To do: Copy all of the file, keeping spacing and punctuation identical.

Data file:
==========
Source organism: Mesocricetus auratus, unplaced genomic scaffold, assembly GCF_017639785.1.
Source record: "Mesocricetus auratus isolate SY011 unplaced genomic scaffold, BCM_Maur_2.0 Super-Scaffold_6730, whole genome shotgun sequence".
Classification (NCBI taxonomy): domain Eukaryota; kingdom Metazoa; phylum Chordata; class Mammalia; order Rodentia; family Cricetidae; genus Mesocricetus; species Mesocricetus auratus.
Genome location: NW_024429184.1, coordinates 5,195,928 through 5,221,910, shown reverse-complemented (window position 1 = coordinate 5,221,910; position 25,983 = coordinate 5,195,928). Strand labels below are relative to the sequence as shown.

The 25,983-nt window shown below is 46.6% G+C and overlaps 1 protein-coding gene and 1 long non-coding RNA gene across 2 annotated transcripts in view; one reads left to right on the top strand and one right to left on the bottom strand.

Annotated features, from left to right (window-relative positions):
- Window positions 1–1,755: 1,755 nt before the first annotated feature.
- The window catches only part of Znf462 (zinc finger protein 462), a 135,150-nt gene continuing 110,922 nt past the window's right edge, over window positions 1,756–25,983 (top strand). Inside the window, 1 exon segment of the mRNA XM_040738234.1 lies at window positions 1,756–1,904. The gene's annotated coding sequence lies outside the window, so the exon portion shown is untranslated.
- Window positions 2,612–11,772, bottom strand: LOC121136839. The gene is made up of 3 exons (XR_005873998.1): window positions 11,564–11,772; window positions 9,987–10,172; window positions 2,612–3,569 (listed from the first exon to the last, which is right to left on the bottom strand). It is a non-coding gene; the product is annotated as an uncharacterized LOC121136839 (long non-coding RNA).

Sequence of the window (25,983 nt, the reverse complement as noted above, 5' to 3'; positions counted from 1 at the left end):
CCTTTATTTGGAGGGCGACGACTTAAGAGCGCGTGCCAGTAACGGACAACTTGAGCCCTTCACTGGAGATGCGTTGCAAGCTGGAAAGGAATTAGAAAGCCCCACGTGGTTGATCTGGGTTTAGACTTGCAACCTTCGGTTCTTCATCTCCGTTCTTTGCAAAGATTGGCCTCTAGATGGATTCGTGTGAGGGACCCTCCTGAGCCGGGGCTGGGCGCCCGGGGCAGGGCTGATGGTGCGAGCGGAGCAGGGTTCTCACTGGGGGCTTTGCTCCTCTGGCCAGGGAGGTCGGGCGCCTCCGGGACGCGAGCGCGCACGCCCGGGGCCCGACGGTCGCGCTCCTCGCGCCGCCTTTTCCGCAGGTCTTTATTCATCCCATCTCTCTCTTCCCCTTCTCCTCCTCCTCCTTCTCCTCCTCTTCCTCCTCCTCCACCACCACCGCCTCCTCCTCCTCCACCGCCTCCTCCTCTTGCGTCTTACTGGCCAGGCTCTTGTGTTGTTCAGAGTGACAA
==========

Source organism: Mesocricetus auratus, unplaced genomic scaffold, assembly GCF_017639785.1.
Source record: "Mesocricetus auratus isolate SY011 unplaced genomic scaffold, BCM_Maur_2.0 Super-Scaffold_6730, whole genome shotgun sequence".
Classification (NCBI taxonomy): domain Eukaryota; kingdom Metazoa; phylum Chordata; class Mammalia; order Rodentia; family Cricetidae; genus Mesocricetus; species Mesocricetus auratus.
Genome location: NW_024429184.1, coordinates 5,195,928 through 5,221,910, shown reverse-complemented (window position 1 = coordinate 5,221,910; position 25,983 = coordinate 5,195,928). Strand labels below are relative to the sequence as shown.

The 25,983-nt window shown below is 46.6% G+C and overlaps 1 protein-coding gene and 1 long non-coding RNA gene across 2 annotated transcripts in view; one reads left to right on the top strand and one right to left on the bottom strand.

Annotated features, from left to right (window-relative positions):
- Window positions 1–1,755: 1,755 nt before the first annotated feature.
- The window catches only part of Znf462 (zinc finger protein 462), a 135,150-nt gene continuing 110,922 nt past the window's right edge, over window positions 1,756–25,983 (top strand). Inside the window, 1 exon segment of the mRNA XM_040738234.1 lies at window positions 1,756–1,904. The gene's annotated coding sequence lies outside the window, so the exon portion shown is untranslated.
- Window positions 2,612–11,772, bottom strand: LOC121136839. The gene is made up of 3 exons (XR_005873998.1): window positions 11,564–11,772; window positions 9,987–10,172; window positions 2,612–3,569 (listed from the first exon to the last, which is right to left on the bottom strand). It is a non-coding gene; the product is annotated as an uncharacterized LOC121136839 (long non-coding RNA).

Sequence of the window (25,983 nt, the reverse complement as noted above, 5' to 3'; positions counted from 1 at the left end):
CCTTTATTTGGAGGGCGACGACTTAAGAGCGCGTGCCAGTAACGGACAACTTGAGCCCTTCACTGGAGATGCGTTGCAAGCTGGAAAGGAATTAGAAAGCCCCACGTGGTTGATCTGGGTTTAGACTTGCAACCTTCGGTTCTTCATCTCCGTTCTTTGCAAAGATTGGCCTCTAGATGGATTCGTGTGAGGGACCCTCCTGAGCCGGGGCTGGGCGCCCGGGGCAGGGCTGATGGTGCGAGCGGAGCAGGGTTCTCACTGGGGGCTTTGCTCCTCTGGCCAGGGAGGTCGGGCGCCTCCGGGACGCGAGCGCGCACGCCCGGGGCCCGACGGTCGCGCTCCTCGCGCCGCCTTTTCCGCAGGTCTTTATTCATCCCATCTCTCTCTTCCCCTTCTCCTCCTCCTCCTTCTCCTCCTCTTCCTCCTCCTCCACCACCACCGCCTCCTCCTCCTCCACCGCCTCCTCCTCTTGCGTCTTACTGGCCAGGCTCTTGTGTTGTTCAGAGTGACAA